Also I updated my level making program so that you can kind of play it. You press the right arrow to go into play mode and then click on one of the circles and click anywhere where there is nothing. It will place a smaller circle representing path of the same color on that square. When you press left arrow it resets back to level editing:

Code: [Select]
`int board[][]=new int[8][8];int playBoard[][]=new int[8][8];int boardSize=8;//change this for different board sizesint X=0;int Y=0;int maxNum=12;boolean play=false;int prevX=-1;int prevY=-1;import java.util.Arrays;void settings(){  size(800,800);}void setup(){  board=new int[boardSize][boardSize];  playBoard=new int[boardSize][boardSize];  for(int i=0;i<boardSize;i++){    for(int j=0;j<boardSize;j++){      board[i][j]=0;    }  }}void fillColor(int i, int j){  int temp;  if(!play)    temp=board[i][j];  else    temp=playBoard[i][j];  if(temp>maxNum)    temp-=maxNum;  switch (temp) {        case 1: fill(255, 0, 0);          break;        case 2: fill(0, 0, 255);          break;        case 3: fill(0, 255, 0);          break;        case 4: fill(255, 255, 0);          break;        case 5: fill(255, 128, 0);          break;        case 6: fill(0, 255, 255);          break;        case 7: fill(128, 0, 0);          break;        case 8: fill(0, 128, 0);          break;        case 9: fill(255, 30, 128);          break;        case 10: fill(128, 15, 128);          break;        case 11: fill(128, 128, 128);          break;        case 12: fill(255, 255, 255);          break;        default: fill(0, 0, 0);          break;      }}void mouseClicked(){  if( !play){  if(board[X][Y]<maxNum)    board[X][Y]+=1;  else    board[X][Y]=0;  for(int i=0;i<boardSize;i++){    for(int j=0;j<boardSize;j++){      if(board[i][j]>0)        print(Integer.toString(board[i][j]*2-1));      else        print(Integer.toString(0));      if(j<boardSize-1)        print(",");    }    print(" ");  }  println();  }  else{    if(playBoard[X][Y]==0 || playBoard[X][Y]>maxNum){      if(X>=0 && X<boardSize && Y>=0 && Y<boardSize){        if(playBoard[X][Y]==0 && prevX>-1 && prevY>-1)          playBoard[X][Y]=board[prevX][prevY]+maxNum;      }    }    else{      prevX=X;      prevY=Y;    }  }}void draw(){  fill(0,0,0);  rect(0,0,width,height);  stroke(250,255,255);  for(int i=0;i<=boardSize;i++){    line(0, i*height/boardSize, width, i*height/boardSize);    line(i*width/boardSize, 0, i*width/boardSize, height);  }  X=mouseX*boardSize/width;  Y=mouseY*boardSize/height;  for(int i=0;i<boardSize;i++){    for(int j=0;j<boardSize;j++){      noStroke();      if(!play){        fillColor(i,j);        ellipse((4*i+2)*width/boardSize/4, (4*j+2)*height/boardSize/4, width/boardSize/2, height/boardSize/2);      }      else{        if(playBoard[i][j]>0 && playBoard[i][j]<=maxNum){          fillColor(i,j);          ellipse((4*i+2)*width/boardSize/4, (4*j+2)*height/boardSize/4, width/boardSize/2, height/boardSize/2);        }        else{          fillColor(i,j);          ellipse((4*i+2)*width/boardSize/4, (4*j+2)*height/boardSize/4, width/boardSize/4, height/boardSize/4);        }      }    }  }}void keyPressed(){  if(keyCode==RIGHT){    play=true;    for(int i=0;i<boardSize;i++){      for(int j=0;j<boardSize;j++){        playBoard[i][j]=board[i][j];      }    }  }  if(keyCode==LEFT){    play=false;  }}`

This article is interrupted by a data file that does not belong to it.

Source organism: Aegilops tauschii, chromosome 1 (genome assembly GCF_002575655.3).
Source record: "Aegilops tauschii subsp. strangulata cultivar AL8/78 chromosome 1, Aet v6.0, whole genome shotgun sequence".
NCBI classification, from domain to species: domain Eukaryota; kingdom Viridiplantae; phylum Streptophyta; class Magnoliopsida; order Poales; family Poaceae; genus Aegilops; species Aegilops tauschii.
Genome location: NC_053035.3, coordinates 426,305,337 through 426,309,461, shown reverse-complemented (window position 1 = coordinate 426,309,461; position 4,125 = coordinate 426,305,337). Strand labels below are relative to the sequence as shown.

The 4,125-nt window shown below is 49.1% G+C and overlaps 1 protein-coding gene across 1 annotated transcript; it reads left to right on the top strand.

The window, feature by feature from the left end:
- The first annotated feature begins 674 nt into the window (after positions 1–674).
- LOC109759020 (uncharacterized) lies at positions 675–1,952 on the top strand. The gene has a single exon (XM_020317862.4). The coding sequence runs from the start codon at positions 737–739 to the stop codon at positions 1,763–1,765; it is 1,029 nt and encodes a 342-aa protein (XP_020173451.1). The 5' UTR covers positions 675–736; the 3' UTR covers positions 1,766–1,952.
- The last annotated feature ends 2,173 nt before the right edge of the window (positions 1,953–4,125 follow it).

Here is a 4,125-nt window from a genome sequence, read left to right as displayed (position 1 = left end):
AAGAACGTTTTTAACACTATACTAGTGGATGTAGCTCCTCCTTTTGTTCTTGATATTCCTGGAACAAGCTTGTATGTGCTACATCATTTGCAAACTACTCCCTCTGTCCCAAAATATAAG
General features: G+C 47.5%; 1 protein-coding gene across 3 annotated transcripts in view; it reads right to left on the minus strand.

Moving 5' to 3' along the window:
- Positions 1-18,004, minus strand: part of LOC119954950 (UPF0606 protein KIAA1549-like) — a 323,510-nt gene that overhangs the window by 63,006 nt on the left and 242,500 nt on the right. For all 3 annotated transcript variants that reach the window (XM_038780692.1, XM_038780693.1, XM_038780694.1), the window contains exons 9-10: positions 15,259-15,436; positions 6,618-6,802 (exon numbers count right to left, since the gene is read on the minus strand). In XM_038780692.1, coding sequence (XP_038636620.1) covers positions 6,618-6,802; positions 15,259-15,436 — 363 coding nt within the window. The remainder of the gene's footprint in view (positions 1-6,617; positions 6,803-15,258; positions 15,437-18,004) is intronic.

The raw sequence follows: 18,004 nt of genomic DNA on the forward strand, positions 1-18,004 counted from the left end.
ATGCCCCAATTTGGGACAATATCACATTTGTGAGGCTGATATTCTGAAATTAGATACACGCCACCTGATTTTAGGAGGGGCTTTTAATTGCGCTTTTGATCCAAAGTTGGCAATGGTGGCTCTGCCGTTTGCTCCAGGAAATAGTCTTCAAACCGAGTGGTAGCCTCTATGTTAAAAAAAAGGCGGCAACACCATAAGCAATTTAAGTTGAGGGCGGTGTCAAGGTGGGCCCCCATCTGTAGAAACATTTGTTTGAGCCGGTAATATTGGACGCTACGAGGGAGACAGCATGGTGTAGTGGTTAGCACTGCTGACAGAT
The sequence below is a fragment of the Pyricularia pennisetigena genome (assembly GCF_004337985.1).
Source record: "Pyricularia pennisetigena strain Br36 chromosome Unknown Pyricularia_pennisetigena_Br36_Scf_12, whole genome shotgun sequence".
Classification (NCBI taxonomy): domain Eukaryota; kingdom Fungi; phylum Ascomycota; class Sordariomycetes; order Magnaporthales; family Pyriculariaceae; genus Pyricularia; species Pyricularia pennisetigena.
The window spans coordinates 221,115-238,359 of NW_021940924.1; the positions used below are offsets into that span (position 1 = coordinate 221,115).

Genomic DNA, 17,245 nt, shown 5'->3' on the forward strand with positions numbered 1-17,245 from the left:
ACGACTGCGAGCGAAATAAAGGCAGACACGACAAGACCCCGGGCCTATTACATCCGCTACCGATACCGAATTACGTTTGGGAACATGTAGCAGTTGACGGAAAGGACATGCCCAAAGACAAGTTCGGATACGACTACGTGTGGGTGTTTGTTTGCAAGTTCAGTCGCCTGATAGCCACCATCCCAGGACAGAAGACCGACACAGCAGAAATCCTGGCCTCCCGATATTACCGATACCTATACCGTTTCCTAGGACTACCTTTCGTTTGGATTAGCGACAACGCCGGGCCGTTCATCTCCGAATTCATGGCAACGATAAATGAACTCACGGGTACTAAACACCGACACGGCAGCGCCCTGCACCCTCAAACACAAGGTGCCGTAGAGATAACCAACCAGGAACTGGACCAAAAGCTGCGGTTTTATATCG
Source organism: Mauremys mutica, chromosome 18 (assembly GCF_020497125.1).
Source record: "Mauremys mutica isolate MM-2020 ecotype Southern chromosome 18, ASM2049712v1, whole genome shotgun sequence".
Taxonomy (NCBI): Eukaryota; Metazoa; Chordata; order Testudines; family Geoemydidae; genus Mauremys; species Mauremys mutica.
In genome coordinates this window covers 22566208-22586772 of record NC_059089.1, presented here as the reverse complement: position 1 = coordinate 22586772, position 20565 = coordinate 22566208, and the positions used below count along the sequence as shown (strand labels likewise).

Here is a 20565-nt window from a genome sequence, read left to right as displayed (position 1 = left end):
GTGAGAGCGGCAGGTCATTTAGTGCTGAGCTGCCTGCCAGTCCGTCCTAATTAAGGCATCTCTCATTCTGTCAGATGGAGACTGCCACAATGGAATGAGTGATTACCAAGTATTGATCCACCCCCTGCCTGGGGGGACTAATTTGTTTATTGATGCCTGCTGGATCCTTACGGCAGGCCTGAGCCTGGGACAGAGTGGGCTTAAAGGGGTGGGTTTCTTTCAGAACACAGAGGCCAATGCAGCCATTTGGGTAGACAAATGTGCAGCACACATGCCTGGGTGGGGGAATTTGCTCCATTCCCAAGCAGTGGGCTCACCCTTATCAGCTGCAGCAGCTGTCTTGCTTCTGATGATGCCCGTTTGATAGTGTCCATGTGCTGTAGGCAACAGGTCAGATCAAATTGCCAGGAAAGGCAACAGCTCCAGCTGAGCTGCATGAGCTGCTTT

« Last Edit: September 21, 2015, 04:00:16 am by semiprocoder »
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xlibman

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Re: Nspire Flow
« Reply #12 on: September 21, 2015, 03:14:33 am »
So I made all the code that I need to add levels. Now all I need it so add strings, so I wrote a small program in processing(which is pretty java without full classes, only subclasses and that has a simple graphic library built into it, unless run in eclipse) for that purpose

Processing is cool Such a shame openprocessing is dying because of java web dying (Was it ever really born though?).
I blame Oracle for ruining web Java with their security crap. Nowadays it's almost impossible to run any third-party web applet. >.< Standalone java programs seems better, though.
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semiprocoder

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Re: Nspire Flow
« Reply #13 on: September 23, 2015, 02:29:33 am »
Nah, I think java is just too slow to be put into a web browser. It takes too long too load and its not that easy to load in huge libraries because you would have to load it in every time you visit the browser. But yeah, standalone java programs are pretty good.

Also should I just copy the levels from the original flow in android, because I am having too much of a hard time coming up with levels.
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xlibman

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Re: Nspire Flow
« Reply #14 on: September 23, 2015, 02:53:17 am »
Isn't it the opposite? Because TI-Smartview actually runs much faster in a browser than standalone

And yeah it would be fine if the license allows it. After all, if that game is popular, then people might want to play the original levels anyway